Rawlins then failed to appear timely for the rescheduled hearing, even though the original scheduling order regarding the hearing stated expressly that “failure to appear on time will result in denial of [the execution] motion.” Id. at 2–3. After fruitlessly waiting for him and without any notice that he would ever appear, the district court dismissed the execution motion.
Subsequently, appellants and Rawlins moved for reconsideration of the sanction. The court gave Rawlins an opportunity to explain or justify his transgressions and why the sanction of dismissal should not be imposed. Appellants as individuals also made submissions to the district court, arguing that their motion should not be dismissed. After considering the submissions, the district court found Rawlins's account of his misconduct—mistaken scheduling notes—to be “not ․ compelling” in light of his chronic failures and denied the motion for reconsideration. This appeal followed.
Every district court “has the inherent power to supervise and control its own proceedings and to sanction counsel or a litigant for ․ disobeying the court's orders.” Mickle v. Morin, 297 F.3d 114, 125 (2d Cir.2002); see also Lewis v. Rawson, 564 F.3d 569, 575 (2d Cir.2009) (noting that the district court's power to dismiss an action, while codified in the Federal Rules of Civil Procedure and elsewhere, is inherent). We review a district court's decision to impose sanctions for failure to comply with its orders for abuse of discretion. See Lucas v. Miles, 84 F.3d 532, 534–35 (2d Cir.1996); see also Lewis, 564 F.3d at 575 (reviewing dismissal for failure to prosecute). Dismissing an action, which effectively occurred here, is the harshest of sanctions and must be proceeded by particular procedural prerequisites. Specifically, notice of the sanctionable conduct, the standard by which it will be assessed, and an opportunity to be heard must be given. See Mickle, 297 F.3d at 126 (reversing sanction of dismissal for attorney misconduct due to lack of notice and opportunity to be heard); cf. Agiwal v. Mid Island Mortg. Corp., 555 F.3d 298, 302–03 (2d Cir.2009) (recognizing that, in context of Federal Rule of Civil Procedure 37(b) and (d) sanctions, a warning that noncompliance with court order will result in dismissal may suffice). Moreover, the sanction of dismissal with prejudice—the effective result of the denial of appellants' motion for a writ of execution—must be supported by “clear evidence” of misconduct and “a high degree of specificity in the factual findings.” Mickle, 297 F.3d at 125–26 (quoting Oliveri v. Thompson, 803 F.2d 1265, 1272 (2d Cir.1986)) (internal quotation marks omitted).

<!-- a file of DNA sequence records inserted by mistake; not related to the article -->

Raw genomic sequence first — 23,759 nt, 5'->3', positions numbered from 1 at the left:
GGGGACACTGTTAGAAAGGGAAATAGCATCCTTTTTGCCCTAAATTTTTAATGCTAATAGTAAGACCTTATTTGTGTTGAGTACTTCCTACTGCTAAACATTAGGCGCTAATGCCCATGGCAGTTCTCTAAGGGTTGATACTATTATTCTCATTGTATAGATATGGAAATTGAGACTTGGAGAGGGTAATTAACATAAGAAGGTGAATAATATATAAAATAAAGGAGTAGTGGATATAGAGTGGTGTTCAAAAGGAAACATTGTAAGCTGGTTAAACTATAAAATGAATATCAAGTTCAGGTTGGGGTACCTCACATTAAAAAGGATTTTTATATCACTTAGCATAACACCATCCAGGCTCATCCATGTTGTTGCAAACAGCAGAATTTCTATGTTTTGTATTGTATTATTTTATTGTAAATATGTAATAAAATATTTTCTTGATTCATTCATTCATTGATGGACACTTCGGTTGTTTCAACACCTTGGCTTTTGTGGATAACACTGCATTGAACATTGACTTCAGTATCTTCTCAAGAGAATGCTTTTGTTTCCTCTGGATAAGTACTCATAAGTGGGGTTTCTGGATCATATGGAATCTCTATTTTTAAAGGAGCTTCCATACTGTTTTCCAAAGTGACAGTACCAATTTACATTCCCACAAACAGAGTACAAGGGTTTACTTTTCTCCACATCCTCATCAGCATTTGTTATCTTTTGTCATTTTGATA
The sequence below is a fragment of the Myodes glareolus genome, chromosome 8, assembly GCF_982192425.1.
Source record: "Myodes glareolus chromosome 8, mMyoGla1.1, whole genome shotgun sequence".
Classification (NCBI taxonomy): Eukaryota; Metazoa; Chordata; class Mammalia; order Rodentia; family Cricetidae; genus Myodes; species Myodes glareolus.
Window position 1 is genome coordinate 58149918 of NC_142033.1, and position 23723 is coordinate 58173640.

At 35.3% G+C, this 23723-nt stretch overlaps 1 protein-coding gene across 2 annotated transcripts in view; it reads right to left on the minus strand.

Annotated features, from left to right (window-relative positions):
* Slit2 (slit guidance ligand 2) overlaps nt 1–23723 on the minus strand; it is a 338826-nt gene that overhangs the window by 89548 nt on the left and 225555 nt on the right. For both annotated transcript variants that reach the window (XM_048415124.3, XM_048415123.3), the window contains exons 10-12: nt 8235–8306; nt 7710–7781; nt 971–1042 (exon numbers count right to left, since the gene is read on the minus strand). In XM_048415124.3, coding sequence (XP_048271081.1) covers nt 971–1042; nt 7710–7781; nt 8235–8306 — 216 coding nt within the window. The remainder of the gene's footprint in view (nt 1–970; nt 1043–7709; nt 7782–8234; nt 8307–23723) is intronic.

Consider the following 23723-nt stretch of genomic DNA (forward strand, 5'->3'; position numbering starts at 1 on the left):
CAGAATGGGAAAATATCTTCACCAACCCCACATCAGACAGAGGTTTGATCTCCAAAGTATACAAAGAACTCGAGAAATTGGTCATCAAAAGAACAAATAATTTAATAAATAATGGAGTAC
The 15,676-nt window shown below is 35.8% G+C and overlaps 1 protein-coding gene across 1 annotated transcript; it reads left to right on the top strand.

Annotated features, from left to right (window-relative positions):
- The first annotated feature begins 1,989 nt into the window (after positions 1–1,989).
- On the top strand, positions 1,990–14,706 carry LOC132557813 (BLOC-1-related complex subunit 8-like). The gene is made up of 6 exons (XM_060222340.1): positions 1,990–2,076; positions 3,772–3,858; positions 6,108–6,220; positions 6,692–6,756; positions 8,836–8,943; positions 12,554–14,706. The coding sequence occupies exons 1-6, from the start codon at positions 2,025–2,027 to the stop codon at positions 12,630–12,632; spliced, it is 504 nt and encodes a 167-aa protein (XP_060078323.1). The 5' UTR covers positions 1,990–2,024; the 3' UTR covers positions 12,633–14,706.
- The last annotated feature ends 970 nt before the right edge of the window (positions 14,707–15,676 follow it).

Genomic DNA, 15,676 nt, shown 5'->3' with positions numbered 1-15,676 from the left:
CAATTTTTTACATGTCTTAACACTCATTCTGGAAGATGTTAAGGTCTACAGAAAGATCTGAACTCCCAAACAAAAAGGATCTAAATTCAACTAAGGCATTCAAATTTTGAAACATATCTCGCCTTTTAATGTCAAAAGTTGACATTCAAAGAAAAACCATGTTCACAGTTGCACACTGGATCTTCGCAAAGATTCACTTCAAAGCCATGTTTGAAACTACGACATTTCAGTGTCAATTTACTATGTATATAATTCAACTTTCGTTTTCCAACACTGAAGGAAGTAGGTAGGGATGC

Further, mindful that the sanction of dismissal with prejudice has harsh consequences for clients, who may be blameless, it should be used only in “extreme situations,” see Lewis, 564 F.3d at 575–76 (internal quotation marks omitted); cf. Bobal v. Rensselaer Polytechnic Inst., 916 F.2d 759, 764 (2d Cir.1990) (reviewing Federal Rule of Civil Procedure 37(d) sanction order), and even then only upon a finding “of willfulness, bad faith, or reasonably serious fault,” Commercial Cleaning Servs., L.L.C. v. Colin Serv. Sys., Inc., 271 F.3d 374, 386–87 (2d Cir.2001); Lucas, 84 F.3d at 535 (adopting five-factor fault standard based on (1) duration of noncompliance; (2) “whether plaintiff was on notice that failure to comply would result in dismissal”; (3) likely prejudice to defendant from delay resulting from noncompliance; (4) “balancing of the court's interest in managing its docket with plaintiff's interest in receiving fair chance to be heard”; and (5) whether the district court adequately considered the adequacy of lesser sanctions).
Applying these principles, we find no defect in the procedural safeguards afforded. The district court's detailed scheduling order clearly stated that future noncompliance and tardiness would be met with dismissal of the execution motion and gave appellants and Rawlins the opportunity to respond. It explicitly stated that “failure to comply with [the scheduling order's] procedures will result in denial of [the execution] motion without further accommodations.” Minute Entry & Order at 2, Mitchell v. Lyons Prof'l Servs., Inc., No. 09 Civ. 1587(BMC) (E.D.N.Y. Sept. 27, 2010). The order further warned Rawlins that “failure to appear on time will result in denial of [the execution] motion.” Id. at 2–3. This language indisputably gave notice to Rawlins that the execution motion would be dismissed for future transgressions.
Once the execution motion was denied, appellants had another opportunity to be heard in connection with their motion for reconsideration, that, when coupled with the clear notice of impending sanctions, satisfies the procedural safeguards outlined in Mickle. An opportunity to be heard before a dismissal takes effect is not required when the notice of impending dismissal is clearly communicated, in the context of a scheduling order or by other means. Mickle's requirements are met so long as the opportunity to be heard occurs before or at the time of dismissal or, as in this case, at a separate motion for reconsideration. Cf. Link v. Wabash R.R. Co., 370 U.S. 626, 632, 82 S.Ct. 1386, 8 L.Ed.2d 734 (1962) (noting that a Rule 60(b) motion provides an “escape hatch” with respect to counsel's opportunity to be heard, which can render even a lack of notice prior to sanction dismissal “of less consequence”).